The recent foray by American streaming site Amazon Prime Video into Bollywood film production with Akshay Kumar starrer Ram Setu may be a precursor to other platforms entering the business soon, said media experts.
While Amazon may be seen as extending an olive branch to the government after the recent complaints and FIRs against its web series Tandav, it goes without saying feature films make more sense as they are certified by the censor board before being released and may steer clear of controversies. Besides, experts point to a strong business case for streaming platforms entering feature film production.
“By making advance payment for a film whose digital rights they may have later acquired, platforms will now get a share of all other sources of revenue, too, including domestic and overseas theatrical, satellite and music rights,” Atul Mohan, editor of trade magazine Complete Cinema explained. Further, the film will remain exclusive to the OTT platform for perpetuity instead of rights expiring, as is often the case, while many other rights such as satellite will keep getting renewed every few years, adding to their revenue.
Owning a popular IP (intellectual property) also helps diversification, be it through animation, comics, gaming or merchandise. Many big stars who are required to make these universally appealing films, will only come on board for theatrical, and not web projects.
Amazon declined to comment on Mint’s queries on the strategy behind film production. Netflix also declined to participate in the story.
“Movies and cricket are the biggest needle movers in India, which is a market that all foreign studios and investors deem lucrative,” said a senior executive at a streaming platform who isn’t authorized to speak to the media. Platforms such as Netflix and Amazon have already been following the film production model in some sense, the person said, since they tie up with individual producers such as Excel Entertainment or Dharma Productions who may pitch scripts or concepts to their creative team. All they have to do now is become more hands-on with production instead of outsourcing it.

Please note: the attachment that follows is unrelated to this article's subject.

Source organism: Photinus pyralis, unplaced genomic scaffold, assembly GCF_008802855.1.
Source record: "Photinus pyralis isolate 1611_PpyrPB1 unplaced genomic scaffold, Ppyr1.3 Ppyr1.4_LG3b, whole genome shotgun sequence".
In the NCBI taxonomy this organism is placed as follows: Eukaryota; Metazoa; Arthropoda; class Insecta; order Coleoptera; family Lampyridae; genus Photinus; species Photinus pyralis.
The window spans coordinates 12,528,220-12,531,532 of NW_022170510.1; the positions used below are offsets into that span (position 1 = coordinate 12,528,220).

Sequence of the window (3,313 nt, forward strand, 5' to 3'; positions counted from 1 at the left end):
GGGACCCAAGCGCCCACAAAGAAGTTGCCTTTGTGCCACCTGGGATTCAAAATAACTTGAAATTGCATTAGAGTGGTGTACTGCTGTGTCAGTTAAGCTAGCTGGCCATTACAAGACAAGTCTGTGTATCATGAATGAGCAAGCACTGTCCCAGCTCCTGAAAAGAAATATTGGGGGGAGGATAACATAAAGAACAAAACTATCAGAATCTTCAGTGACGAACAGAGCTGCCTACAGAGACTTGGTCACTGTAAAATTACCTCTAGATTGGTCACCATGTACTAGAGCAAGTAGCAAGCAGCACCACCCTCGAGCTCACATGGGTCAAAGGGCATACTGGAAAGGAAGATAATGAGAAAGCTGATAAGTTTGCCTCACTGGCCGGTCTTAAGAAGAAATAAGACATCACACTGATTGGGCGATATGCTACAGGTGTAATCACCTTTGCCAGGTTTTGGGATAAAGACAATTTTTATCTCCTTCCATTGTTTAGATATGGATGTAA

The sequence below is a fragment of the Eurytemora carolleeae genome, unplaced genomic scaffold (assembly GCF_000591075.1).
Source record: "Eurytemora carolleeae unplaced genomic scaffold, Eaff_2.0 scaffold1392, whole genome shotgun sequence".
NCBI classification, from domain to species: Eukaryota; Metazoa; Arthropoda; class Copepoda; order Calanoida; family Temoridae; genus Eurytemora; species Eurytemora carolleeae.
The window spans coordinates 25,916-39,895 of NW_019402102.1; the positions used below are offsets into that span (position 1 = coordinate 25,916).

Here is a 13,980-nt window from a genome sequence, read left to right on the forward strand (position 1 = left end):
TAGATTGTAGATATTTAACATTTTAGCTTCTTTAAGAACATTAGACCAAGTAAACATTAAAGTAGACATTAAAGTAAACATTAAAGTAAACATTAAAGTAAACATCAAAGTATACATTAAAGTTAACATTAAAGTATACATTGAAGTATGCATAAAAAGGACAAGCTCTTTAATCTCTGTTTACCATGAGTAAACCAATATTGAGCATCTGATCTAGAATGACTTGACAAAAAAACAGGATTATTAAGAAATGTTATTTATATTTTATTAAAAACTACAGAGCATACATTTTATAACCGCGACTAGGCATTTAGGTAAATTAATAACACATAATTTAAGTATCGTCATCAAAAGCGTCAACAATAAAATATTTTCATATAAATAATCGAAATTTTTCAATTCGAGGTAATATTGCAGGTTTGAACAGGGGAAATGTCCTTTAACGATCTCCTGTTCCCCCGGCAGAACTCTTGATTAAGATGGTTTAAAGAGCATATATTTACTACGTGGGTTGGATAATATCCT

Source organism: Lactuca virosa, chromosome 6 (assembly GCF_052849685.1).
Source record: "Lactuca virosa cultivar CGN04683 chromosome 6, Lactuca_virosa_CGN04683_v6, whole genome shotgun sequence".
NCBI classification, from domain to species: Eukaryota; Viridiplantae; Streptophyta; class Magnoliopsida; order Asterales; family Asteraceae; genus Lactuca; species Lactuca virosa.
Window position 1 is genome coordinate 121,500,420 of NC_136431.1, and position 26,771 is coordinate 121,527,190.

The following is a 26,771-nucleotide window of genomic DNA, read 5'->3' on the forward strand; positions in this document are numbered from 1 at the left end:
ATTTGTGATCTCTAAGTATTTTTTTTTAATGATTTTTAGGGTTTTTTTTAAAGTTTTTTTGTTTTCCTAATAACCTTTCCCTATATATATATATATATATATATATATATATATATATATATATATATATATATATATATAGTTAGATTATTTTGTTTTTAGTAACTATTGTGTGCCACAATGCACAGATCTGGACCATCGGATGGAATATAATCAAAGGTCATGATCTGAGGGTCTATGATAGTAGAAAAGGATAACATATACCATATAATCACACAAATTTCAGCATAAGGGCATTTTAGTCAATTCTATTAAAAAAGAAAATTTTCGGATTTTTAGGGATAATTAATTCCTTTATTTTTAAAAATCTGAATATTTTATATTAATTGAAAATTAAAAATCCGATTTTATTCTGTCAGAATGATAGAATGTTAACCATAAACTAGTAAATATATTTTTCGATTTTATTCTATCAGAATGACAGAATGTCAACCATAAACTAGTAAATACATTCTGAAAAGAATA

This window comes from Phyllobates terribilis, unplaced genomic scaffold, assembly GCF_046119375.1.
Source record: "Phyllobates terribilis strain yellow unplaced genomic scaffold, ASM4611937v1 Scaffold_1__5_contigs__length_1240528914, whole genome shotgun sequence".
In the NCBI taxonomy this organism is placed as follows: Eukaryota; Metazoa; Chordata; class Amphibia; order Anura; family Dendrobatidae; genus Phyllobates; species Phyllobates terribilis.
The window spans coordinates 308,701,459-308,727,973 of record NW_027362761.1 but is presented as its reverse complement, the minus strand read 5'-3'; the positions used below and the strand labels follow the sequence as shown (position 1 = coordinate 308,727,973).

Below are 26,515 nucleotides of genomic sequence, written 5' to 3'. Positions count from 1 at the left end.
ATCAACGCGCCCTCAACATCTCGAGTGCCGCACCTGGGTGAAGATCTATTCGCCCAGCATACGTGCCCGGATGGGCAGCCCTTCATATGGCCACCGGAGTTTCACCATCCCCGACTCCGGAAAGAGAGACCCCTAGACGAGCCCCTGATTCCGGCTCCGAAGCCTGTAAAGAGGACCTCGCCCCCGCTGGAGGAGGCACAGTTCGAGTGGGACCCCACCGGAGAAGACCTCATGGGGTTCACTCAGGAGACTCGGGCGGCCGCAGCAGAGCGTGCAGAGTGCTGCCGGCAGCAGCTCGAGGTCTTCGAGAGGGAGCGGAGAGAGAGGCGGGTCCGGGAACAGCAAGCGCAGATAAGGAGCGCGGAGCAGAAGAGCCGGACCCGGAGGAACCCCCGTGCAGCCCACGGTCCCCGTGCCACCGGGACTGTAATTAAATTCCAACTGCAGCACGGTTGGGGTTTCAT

“Also, these platforms that are backed by data and science have already been employing artificial intelligence techniques so they have a sense of what works for which market, and can map and target audiences better,” the person said.
Siddharth Anand Kumar, vice-president, films and television, Saregama India that owns boutique studio Yoodlee Films said this is a clear indication that platforms are willing to participate in the upside and downside of theatricals and will customize windows for digital premiere depending on the individual film, and market it accordingly, giving viewers the ability to watch movies wherever they want.
The move also augurs well for the Indian film industry that could do with the deep pockets and technological expertise that foreign entities bring to take its many stories, often rooted in local mythology and history but with global appeal, to wider audiences.
To be sure, Amazon’s announcement of Ram Setu reflects a similar sentiment, with the official release calling it a film “that brings forward a story deeply rooted in Indian cultural and historical heritage”. However, the irony of the situation is not lost on Indian audiences who saw both government and judicial interventions in cases accusing streaming platforms of destroying Indian culture and hurting religious sentiments through several web shows.
“It was more like making amends for what had happened with shows like Tandav and the backlash that had followed to necessitate saying that they believe and are coming out with a film like Ram Setu,” said a media analyst on the condition of anonymity. The downside, the person added, is that a bunch of platforms may now make content for both cinemas and digital media and may dole out similar stuff killing both creativity and variety which may not be a welcome trend. Live Mint